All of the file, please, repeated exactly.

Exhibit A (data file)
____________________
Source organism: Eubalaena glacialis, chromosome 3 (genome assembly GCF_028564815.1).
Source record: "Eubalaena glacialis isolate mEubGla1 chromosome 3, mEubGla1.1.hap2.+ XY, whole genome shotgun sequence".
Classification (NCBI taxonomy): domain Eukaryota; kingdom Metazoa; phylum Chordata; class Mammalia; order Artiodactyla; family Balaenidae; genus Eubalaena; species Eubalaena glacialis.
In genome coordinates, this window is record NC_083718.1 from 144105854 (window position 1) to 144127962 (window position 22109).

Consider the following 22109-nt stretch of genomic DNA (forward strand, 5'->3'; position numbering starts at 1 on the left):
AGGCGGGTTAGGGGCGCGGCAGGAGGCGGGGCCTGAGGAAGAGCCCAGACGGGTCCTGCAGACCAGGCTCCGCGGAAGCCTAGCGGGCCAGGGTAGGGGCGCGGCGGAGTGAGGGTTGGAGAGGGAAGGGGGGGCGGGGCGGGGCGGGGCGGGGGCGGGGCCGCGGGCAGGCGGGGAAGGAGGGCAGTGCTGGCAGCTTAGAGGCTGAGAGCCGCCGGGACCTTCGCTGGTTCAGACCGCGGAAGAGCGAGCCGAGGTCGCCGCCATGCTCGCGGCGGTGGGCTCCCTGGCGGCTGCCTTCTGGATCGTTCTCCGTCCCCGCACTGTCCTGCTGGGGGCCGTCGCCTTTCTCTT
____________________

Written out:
Source organism: Eubalaena glacialis, chromosome 3 (genome assembly GCF_028564815.1).
Source record: "Eubalaena glacialis isolate mEubGla1 chromosome 3, mEubGla1.1.hap2.+ XY, whole genome shotgun sequence".
Classification (NCBI taxonomy): domain Eukaryota; kingdom Metazoa; phylum Chordata; class Mammalia; order Artiodactyla; family Balaenidae; genus Eubalaena; species Eubalaena glacialis.
In genome coordinates, this window is record NC_083718.1 from 144105854 (window position 1) to 144127962 (window position 22109).

Consider the following 22109-nt stretch of genomic DNA (forward strand, 5'->3'; position numbering starts at 1 on the left):
AGGCGGGTTAGGGGCGCGGCAGGAGGCGGGGCCTGAGGAAGAGCCCAGACGGGTCCTGCAGACCAGGCTCCGCGGAAGCCTAGCGGGCCAGGGTAGGGGCGCGGCGGAGTGAGGGTTGGAGAGGGAAGGGGGGGCGGGGCGGGGCGGGGCGGGGGCGGGGCCGCGGGCAGGCGGGGAAGGAGGGCAGTGCTGGCAGCTTAGAGGCTGAGAGCCGCCGGGACCTTCGCTGGTTCAGACCGCGGAAGAGCGAGCCGAGGTCGCCGCCATGCTCGCGGCGGTGGGCTCCCTGGCGGCTGCCTTCTGGATCGTTCTCCGTCCCCGCACTGTCCTGCTGGGGGCCGTCGCCTTTCTCTT